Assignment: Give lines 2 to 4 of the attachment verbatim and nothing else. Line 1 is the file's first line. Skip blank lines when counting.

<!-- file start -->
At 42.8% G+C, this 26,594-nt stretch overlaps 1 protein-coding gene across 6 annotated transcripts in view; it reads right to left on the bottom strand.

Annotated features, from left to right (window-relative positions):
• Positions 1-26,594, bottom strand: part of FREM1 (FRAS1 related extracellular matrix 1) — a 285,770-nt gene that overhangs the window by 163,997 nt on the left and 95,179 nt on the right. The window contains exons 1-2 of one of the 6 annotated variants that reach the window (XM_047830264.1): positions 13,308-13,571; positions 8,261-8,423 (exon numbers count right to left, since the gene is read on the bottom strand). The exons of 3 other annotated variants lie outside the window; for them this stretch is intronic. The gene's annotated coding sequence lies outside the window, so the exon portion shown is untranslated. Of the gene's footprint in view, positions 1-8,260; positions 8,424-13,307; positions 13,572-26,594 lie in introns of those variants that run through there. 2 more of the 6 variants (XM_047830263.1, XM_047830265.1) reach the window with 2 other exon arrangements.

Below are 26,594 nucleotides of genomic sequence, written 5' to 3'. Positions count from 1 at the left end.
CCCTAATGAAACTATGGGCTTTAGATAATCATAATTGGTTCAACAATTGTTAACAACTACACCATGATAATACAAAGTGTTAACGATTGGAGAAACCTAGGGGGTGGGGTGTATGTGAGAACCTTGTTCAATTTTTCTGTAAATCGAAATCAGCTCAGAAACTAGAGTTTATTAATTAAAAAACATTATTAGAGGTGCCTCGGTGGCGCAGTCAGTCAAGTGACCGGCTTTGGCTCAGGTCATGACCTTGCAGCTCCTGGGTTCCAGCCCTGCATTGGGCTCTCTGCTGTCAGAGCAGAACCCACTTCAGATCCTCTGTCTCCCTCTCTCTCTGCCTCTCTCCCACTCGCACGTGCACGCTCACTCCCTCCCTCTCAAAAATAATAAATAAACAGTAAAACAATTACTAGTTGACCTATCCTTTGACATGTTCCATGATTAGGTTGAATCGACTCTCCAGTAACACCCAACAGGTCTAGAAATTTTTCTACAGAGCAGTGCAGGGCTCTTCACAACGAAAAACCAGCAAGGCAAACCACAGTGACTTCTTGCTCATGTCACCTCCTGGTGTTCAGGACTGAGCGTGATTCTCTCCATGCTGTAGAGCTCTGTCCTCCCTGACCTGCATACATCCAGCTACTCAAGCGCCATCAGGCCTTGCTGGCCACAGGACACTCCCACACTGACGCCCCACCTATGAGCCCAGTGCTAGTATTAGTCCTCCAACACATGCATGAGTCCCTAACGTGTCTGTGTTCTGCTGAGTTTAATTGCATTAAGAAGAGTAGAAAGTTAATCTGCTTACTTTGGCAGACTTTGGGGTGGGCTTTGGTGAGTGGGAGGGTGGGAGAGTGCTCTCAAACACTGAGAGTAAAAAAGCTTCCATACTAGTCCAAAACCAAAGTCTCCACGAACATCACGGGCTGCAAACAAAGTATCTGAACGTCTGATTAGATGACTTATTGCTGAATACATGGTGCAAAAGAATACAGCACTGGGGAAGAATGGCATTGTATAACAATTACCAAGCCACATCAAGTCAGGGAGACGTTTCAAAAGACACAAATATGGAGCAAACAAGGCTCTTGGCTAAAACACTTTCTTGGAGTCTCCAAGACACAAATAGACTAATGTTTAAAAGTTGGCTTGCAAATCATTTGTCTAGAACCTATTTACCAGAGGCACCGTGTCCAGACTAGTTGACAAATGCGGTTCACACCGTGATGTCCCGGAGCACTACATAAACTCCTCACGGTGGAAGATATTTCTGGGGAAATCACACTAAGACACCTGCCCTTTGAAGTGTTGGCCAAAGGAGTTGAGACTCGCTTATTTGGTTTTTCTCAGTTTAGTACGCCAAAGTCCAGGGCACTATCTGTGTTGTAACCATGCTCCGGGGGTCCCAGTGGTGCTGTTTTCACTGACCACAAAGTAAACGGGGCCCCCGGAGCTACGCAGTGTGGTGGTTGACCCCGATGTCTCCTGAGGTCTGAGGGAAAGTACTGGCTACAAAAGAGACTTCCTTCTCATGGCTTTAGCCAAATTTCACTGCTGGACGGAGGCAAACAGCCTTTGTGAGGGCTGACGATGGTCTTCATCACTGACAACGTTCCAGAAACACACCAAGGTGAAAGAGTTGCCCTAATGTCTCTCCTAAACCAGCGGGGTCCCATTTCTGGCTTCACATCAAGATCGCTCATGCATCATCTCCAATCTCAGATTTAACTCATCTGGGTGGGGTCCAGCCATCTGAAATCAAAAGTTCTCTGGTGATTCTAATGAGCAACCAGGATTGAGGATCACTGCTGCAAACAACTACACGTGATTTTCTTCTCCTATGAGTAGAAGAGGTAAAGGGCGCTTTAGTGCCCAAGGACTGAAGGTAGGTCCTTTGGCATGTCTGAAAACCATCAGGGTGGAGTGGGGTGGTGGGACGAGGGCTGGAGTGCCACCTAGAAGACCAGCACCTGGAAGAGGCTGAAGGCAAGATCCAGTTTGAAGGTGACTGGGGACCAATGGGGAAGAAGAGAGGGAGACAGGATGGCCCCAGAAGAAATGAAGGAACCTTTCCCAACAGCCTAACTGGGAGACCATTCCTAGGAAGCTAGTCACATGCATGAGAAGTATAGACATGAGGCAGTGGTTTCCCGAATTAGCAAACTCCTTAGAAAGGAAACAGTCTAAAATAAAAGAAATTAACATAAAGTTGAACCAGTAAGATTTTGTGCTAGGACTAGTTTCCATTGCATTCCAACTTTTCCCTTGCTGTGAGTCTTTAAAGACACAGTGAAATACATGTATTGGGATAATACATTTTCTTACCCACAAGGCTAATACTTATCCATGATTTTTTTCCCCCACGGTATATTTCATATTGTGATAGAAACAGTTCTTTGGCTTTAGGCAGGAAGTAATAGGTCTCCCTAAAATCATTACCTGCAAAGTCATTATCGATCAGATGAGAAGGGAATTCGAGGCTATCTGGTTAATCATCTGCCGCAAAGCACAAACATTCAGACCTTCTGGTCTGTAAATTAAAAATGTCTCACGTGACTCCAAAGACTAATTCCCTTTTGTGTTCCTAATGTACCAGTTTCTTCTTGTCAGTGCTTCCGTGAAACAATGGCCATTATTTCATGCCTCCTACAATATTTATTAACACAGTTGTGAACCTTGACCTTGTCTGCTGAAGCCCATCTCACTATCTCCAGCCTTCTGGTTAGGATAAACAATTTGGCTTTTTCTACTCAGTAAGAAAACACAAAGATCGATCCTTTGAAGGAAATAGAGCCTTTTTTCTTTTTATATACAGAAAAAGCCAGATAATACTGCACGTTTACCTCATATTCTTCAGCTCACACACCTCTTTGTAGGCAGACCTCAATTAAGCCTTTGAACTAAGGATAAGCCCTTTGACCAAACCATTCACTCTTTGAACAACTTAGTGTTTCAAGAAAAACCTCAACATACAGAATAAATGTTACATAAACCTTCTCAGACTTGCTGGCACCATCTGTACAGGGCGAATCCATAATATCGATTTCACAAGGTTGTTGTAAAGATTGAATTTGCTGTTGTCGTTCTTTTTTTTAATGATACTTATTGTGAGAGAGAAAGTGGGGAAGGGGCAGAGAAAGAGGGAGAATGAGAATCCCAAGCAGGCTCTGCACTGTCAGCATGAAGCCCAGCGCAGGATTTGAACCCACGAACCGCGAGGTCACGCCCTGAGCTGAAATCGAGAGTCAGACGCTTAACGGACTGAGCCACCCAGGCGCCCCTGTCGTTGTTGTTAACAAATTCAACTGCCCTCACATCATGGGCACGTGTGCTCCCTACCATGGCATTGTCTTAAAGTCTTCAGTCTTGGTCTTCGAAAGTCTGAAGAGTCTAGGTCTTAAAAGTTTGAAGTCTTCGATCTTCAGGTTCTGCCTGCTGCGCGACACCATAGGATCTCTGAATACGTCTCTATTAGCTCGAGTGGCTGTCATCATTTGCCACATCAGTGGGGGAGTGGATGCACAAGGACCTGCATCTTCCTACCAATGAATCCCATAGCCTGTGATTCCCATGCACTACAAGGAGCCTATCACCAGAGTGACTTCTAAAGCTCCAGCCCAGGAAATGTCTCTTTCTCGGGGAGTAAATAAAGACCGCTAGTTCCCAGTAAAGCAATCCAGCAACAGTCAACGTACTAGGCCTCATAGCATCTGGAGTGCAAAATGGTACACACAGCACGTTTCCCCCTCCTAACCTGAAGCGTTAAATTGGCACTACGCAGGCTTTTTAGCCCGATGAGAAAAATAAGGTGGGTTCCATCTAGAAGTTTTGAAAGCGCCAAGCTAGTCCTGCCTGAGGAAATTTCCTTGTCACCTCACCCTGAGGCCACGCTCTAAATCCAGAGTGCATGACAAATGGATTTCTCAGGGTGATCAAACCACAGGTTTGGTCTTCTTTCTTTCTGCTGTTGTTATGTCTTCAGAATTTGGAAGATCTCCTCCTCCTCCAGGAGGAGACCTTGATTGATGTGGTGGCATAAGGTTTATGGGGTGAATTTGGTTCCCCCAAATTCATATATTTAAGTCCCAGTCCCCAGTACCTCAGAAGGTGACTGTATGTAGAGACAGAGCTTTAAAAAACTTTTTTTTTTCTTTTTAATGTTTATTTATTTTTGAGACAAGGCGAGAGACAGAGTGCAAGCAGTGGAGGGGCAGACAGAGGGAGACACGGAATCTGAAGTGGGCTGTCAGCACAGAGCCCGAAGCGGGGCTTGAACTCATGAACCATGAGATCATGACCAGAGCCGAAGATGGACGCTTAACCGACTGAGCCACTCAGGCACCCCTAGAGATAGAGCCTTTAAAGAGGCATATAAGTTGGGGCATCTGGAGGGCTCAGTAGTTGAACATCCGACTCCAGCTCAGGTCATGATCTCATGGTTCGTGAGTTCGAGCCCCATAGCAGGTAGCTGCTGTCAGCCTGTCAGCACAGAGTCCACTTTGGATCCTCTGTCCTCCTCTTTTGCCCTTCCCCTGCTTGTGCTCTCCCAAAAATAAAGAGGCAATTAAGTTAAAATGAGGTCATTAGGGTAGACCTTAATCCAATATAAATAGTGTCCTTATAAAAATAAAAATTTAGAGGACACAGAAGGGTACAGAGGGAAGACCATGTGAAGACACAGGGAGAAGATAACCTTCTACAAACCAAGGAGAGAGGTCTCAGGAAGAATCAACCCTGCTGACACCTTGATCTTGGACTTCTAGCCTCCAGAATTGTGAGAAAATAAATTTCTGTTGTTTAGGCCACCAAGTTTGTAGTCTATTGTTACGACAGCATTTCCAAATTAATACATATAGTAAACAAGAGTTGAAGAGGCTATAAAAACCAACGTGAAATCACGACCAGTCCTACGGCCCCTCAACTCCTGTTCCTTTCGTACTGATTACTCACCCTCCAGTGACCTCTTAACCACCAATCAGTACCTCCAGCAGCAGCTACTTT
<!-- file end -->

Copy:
Annotated features, from left to right (window-relative positions):
• Positions 1-26,594, bottom strand: part of FREM1 (FRAS1 related extracellular matrix 1) — a 285,770-nt gene that overhangs the window by 163,997 nt on the left and 95,179 nt on the right. The window contains exons 1-2 of one of the 6 annotated variants that reach the window (XM_047830264.1): positions 13,308-13,571; positions 8,261-8,423 (exon numbers count right to left, since the gene is read on the bottom strand). The exons of 3 other annotated variants lie outside the window; for them this stretch is intronic. The gene's annotated coding sequence lies outside the window, so the exon portion shown is untranslated. Of the gene's footprint in view, positions 1-8,260; positions 8,424-13,307; positions 13,572-26,594 lie in introns of those variants that run through there. 2 more of the 6 variants (XM_047830263.1, XM_047830265.1) reach the window with 2 other exon arrangements.

Below are 26,594 nucleotides of genomic sequence, written 5' to 3'. Positions count from 1 at the left end.